Many technology companies are big supporters of telecommuting, according to Fortune. Among those are Cisco Systems (CSCO), with 90% of its workforce counted as "regular" telecommuters, and Intel (INTC), with 81% of its employees counted as often working from home. 


It's no coincidence that many tech companies support telecommuting: San Francisco, home to the tech industry, is one of the worst U.S. cities for traffic. 


At least one rival is taking advantage of Mayer's gaffe, reports the Journal. 


WordPress founder Matt Mullenweg wrote a pitch for working at his telecommuting-friendly company in the comments section of the article. He wrote, "For anyone who enjoys working from wherever they like in the world, and is interested in WordPress, Automattic is 100% committed to being distributed. 130 of our 150 people are outside of San Francisco."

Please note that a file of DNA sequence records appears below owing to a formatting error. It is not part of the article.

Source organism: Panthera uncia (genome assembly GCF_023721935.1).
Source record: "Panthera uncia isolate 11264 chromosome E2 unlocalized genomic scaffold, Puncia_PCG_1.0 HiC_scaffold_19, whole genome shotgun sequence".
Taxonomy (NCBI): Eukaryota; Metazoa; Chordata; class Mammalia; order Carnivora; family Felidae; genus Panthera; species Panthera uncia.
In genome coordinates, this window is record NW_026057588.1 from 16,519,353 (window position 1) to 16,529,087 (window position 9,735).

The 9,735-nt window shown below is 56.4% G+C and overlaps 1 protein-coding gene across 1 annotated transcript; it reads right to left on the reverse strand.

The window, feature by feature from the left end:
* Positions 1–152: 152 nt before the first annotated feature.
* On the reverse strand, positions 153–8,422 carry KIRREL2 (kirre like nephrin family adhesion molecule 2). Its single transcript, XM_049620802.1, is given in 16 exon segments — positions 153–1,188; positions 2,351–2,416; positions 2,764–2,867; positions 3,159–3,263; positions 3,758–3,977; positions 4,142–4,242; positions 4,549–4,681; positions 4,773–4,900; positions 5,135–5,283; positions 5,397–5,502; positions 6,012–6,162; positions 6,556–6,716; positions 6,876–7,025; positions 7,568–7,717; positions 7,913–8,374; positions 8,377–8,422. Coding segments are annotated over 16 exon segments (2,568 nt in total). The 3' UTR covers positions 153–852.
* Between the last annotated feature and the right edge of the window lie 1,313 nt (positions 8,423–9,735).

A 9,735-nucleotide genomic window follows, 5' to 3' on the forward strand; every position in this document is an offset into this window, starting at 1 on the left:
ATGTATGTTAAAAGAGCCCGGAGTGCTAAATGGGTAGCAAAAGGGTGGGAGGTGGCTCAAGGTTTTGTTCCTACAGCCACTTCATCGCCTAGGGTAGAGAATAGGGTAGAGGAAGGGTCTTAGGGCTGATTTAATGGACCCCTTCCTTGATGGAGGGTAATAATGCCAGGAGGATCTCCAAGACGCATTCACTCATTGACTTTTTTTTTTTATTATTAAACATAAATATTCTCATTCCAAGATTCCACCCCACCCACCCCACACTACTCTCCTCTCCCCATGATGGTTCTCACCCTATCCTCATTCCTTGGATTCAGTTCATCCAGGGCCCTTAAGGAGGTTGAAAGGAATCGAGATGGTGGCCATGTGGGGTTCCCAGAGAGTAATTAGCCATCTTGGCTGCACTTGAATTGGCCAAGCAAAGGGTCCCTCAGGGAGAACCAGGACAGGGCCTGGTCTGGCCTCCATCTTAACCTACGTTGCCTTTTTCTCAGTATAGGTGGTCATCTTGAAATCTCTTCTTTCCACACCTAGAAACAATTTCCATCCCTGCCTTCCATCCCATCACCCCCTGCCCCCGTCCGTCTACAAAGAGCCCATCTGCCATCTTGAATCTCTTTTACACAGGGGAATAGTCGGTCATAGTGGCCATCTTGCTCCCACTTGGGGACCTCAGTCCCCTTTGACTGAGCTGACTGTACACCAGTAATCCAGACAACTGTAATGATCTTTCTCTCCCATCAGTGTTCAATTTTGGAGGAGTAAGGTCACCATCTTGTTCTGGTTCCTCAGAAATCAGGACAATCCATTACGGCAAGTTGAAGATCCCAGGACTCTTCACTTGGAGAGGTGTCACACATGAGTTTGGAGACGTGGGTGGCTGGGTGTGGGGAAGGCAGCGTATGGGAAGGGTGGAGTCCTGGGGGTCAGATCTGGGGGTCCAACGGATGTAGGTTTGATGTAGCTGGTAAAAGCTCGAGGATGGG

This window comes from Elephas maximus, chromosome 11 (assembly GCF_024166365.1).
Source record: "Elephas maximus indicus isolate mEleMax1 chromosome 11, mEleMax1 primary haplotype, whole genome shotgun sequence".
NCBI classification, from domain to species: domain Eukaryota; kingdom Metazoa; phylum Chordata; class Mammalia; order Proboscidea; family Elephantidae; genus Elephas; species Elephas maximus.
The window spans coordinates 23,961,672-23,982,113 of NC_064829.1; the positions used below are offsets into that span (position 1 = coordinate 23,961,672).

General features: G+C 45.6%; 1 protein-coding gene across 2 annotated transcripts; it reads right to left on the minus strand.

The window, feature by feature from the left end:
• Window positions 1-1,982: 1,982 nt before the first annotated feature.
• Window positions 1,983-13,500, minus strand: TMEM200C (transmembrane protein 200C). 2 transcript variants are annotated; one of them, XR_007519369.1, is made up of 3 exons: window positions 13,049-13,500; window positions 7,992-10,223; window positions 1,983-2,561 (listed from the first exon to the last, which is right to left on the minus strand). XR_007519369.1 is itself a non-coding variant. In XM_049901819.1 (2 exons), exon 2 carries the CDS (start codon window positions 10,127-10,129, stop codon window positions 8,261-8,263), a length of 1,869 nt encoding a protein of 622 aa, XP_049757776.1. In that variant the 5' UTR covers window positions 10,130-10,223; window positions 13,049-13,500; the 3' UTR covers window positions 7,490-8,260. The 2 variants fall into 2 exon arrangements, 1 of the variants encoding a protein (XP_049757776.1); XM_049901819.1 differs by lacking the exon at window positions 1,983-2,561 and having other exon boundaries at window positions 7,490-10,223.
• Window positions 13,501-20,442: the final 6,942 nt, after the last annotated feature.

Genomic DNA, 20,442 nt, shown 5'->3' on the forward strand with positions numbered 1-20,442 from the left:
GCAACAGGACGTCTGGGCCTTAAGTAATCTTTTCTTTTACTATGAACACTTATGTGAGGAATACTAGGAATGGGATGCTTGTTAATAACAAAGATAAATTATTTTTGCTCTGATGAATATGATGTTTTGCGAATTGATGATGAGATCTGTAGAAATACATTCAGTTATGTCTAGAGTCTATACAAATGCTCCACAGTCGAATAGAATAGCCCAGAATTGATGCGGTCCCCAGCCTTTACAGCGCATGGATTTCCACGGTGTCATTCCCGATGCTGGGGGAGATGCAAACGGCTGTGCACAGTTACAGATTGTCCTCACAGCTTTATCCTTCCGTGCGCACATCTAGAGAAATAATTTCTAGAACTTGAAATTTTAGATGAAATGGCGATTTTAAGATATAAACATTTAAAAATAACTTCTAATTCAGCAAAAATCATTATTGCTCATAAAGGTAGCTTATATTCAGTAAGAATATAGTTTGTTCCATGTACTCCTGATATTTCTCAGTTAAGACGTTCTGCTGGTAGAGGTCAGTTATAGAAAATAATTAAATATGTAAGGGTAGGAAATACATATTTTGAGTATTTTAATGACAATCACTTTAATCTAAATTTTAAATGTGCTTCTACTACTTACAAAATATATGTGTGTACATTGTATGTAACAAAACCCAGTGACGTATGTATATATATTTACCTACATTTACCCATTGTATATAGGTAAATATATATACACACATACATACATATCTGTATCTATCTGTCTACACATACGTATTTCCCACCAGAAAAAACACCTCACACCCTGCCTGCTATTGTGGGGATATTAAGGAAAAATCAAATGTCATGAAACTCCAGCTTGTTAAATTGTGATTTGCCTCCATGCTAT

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365Comments
Feb 25, 2013 3:44PM
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A logical solution would be to identify those who are not productive, gaming the system and fire them.
Feb 25, 2013 3:47PM
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Reading the story, it's clear there is an institutional problem here - employees hiding out, not productive, even some cases of them being paid while nobody even realized they were still employed.

But, to blame it on telecommuting is incorrect.

Feb 25, 2013 3:39PM
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The new CEO was brought in to fix the company. The complainers are probably the ones abusing the system.

I applaud her action.

Feb 25, 2013 3:30PM
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Change the New Yahoo Home Page....or quit!
Feb 25, 2013 3:46PM
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Telecommuting should be the exception and not the rule. I work at a technical business and this option gets abused. I get it if a kid is home sick, or there's an emergency, but working from home 4 out of 5 days is abuse of the system.